This Northwest native is a beautiful forest fern which provides winter forage for deer, elk and other animals from Vancouver Island to Alaska. The Deer Fern is very attractive.
I love hiking around on the Island and walking through an old-growth forest that has a moss and fern understory.
This Fern grows to a height of up to 50 cm with a width of 60 cm. It features lance-shaped compound leaves that resemble small ladders. The lower leaves form a basal rosette from which new shoots emerge. The lower leaves are sterile, while the center upright leaves are fertile. When the upright fronds dry out in winter, still hovering above fully green prostrate leaves, they look sufficiently flower-like to be of added interest if left untrimmed. Older plants develop more of the ground-hugging sterile leaves.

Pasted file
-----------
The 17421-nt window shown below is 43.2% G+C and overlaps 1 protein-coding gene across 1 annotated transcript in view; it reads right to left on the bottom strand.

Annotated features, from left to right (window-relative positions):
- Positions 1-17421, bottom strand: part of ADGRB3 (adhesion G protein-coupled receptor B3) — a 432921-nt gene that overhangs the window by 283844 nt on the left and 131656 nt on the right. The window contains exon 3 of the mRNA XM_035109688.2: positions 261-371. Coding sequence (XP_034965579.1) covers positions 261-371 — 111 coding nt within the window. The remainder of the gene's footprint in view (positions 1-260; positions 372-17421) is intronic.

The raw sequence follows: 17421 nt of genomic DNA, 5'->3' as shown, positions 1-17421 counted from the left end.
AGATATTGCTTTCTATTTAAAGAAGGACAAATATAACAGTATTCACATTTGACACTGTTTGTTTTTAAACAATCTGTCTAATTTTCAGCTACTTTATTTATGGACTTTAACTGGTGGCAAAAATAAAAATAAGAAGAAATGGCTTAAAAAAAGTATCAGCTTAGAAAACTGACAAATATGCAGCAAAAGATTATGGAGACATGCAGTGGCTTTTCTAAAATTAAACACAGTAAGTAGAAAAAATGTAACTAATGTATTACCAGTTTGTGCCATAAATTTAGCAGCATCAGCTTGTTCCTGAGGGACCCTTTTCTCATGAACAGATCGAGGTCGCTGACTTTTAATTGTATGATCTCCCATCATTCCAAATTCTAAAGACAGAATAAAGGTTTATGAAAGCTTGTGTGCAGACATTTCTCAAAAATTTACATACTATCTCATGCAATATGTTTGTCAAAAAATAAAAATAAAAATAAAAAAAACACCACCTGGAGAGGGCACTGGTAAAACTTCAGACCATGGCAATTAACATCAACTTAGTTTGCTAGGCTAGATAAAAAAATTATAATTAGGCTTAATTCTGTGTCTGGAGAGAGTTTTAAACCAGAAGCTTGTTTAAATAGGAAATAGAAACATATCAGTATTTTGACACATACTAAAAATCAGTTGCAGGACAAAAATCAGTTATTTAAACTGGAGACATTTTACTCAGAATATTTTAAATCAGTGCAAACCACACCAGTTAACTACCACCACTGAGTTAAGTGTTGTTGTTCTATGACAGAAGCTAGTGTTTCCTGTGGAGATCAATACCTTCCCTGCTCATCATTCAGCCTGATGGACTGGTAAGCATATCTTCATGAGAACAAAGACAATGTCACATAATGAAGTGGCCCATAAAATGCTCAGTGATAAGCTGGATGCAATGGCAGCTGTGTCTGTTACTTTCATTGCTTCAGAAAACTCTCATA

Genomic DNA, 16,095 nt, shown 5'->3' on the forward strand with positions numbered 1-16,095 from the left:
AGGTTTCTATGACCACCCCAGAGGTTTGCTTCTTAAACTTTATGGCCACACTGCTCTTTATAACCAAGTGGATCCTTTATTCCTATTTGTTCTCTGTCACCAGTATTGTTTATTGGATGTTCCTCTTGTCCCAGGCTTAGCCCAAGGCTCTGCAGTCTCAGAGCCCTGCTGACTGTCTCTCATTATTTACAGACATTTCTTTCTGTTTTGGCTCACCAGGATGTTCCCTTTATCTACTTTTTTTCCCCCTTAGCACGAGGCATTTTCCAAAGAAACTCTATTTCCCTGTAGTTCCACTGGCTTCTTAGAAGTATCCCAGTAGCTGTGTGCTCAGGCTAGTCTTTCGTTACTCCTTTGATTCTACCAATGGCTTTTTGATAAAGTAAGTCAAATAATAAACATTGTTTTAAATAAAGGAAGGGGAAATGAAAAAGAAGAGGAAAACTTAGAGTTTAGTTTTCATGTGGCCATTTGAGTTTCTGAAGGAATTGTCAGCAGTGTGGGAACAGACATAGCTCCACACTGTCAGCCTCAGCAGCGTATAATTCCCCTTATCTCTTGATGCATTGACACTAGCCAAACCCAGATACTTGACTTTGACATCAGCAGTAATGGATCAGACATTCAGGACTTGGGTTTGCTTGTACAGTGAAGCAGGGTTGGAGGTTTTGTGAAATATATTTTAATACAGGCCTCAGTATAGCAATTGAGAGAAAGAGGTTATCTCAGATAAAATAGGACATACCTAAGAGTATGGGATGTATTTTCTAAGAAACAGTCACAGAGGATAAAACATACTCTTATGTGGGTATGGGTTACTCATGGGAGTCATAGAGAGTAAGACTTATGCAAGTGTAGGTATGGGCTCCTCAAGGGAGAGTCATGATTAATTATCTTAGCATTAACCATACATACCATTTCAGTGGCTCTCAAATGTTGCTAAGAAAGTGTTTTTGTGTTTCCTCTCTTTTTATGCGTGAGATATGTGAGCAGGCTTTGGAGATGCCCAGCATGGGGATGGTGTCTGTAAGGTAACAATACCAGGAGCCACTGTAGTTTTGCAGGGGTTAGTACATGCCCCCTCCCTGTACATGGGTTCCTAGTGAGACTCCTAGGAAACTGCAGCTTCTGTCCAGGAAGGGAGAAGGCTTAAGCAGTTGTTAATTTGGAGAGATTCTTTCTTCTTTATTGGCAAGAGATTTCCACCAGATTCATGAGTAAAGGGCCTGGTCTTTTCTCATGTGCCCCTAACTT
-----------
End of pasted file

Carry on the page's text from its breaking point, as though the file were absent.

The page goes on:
This plant can be grown as a home garden plant and does best in partial to deep shade. If it outgrows a location the spreading clumps can be divided in the spring. Deer fern is an indicator of moist to wet forests from sea level to mountain zones.